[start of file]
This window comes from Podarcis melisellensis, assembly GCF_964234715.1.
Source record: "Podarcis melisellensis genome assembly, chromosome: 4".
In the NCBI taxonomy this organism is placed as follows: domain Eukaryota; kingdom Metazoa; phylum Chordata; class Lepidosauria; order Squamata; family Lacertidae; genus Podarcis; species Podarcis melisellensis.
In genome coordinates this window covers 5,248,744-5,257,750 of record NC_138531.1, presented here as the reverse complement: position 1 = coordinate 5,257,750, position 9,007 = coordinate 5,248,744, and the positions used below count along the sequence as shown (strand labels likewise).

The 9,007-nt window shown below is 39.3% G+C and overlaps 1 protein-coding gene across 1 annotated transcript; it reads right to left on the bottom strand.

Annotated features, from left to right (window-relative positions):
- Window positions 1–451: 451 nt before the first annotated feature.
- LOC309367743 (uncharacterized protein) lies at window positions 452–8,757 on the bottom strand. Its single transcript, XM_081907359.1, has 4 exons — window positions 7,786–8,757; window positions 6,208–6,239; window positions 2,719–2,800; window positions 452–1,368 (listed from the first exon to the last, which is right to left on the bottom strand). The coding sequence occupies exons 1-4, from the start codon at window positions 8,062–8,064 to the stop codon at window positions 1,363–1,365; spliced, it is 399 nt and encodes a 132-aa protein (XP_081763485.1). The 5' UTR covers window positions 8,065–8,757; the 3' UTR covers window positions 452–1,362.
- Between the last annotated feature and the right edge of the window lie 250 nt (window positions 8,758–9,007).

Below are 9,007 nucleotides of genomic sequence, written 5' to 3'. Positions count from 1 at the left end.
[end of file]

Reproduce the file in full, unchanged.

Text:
This window comes from Podarcis melisellensis, assembly GCF_964234715.1.
Source record: "Podarcis melisellensis genome assembly, chromosome: 4".
In the NCBI taxonomy this organism is placed as follows: domain Eukaryota; kingdom Metazoa; phylum Chordata; class Lepidosauria; order Squamata; family Lacertidae; genus Podarcis; species Podarcis melisellensis.
In genome coordinates this window covers 5,248,744-5,257,750 of record NC_138531.1, presented here as the reverse complement: position 1 = coordinate 5,257,750, position 9,007 = coordinate 5,248,744, and the positions used below count along the sequence as shown (strand labels likewise).

The 9,007-nt window shown below is 39.3% G+C and overlaps 1 protein-coding gene across 1 annotated transcript; it reads right to left on the bottom strand.

Annotated features, from left to right (window-relative positions):
- Window positions 1–451: 451 nt before the first annotated feature.
- LOC309367743 (uncharacterized protein) lies at window positions 452–8,757 on the bottom strand. Its single transcript, XM_081907359.1, has 4 exons — window positions 7,786–8,757; window positions 6,208–6,239; window positions 2,719–2,800; window positions 452–1,368 (listed from the first exon to the last, which is right to left on the bottom strand). The coding sequence occupies exons 1-4, from the start codon at window positions 8,062–8,064 to the stop codon at window positions 1,363–1,365; spliced, it is 399 nt and encodes a 132-aa protein (XP_081763485.1). The 5' UTR covers window positions 8,065–8,757; the 3' UTR covers window positions 452–1,362.
- Between the last annotated feature and the right edge of the window lie 250 nt (window positions 8,758–9,007).

Below are 9,007 nucleotides of genomic sequence, written 5' to 3'. Positions count from 1 at the left end.